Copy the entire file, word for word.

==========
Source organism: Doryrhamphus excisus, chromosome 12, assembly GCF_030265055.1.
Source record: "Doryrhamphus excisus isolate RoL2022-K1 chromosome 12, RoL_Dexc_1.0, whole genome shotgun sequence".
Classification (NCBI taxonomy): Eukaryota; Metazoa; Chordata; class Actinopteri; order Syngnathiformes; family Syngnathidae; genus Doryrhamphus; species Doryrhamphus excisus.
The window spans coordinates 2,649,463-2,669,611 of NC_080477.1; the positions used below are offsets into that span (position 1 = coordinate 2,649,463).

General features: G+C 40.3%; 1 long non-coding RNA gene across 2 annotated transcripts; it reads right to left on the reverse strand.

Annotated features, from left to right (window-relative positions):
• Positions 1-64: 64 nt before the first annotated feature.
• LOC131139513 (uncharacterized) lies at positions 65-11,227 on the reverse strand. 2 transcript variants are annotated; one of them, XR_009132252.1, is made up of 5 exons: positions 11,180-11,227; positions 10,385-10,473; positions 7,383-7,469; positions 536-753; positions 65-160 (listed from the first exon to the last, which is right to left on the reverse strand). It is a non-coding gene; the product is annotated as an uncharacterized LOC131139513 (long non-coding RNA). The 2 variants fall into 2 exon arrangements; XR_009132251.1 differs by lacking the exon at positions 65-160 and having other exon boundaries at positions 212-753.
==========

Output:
Source organism: Doryrhamphus excisus, chromosome 12, assembly GCF_030265055.1.
Source record: "Doryrhamphus excisus isolate RoL2022-K1 chromosome 12, RoL_Dexc_1.0, whole genome shotgun sequence".
Classification (NCBI taxonomy): Eukaryota; Metazoa; Chordata; class Actinopteri; order Syngnathiformes; family Syngnathidae; genus Doryrhamphus; species Doryrhamphus excisus.
The window spans coordinates 2,649,463-2,669,611 of NC_080477.1; the positions used below are offsets into that span (position 1 = coordinate 2,649,463).

General features: G+C 40.3%; 1 long non-coding RNA gene across 2 annotated transcripts; it reads right to left on the reverse strand.

Annotated features, from left to right (window-relative positions):
• Positions 1-64: 64 nt before the first annotated feature.
• LOC131139513 (uncharacterized) lies at positions 65-11,227 on the reverse strand. 2 transcript variants are annotated; one of them, XR_009132252.1, is made up of 5 exons: positions 11,180-11,227; positions 10,385-10,473; positions 7,383-7,469; positions 536-753; positions 65-160 (listed from the first exon to the last, which is right to left on the reverse strand). It is a non-coding gene; the product is annotated as an uncharacterized LOC131139513 (long non-coding RNA). The 2 variants fall into 2 exon arrangements; XR_009132251.1 differs by lacking the exon at positions 65-160 and having other exon boundaries at positions 212-753.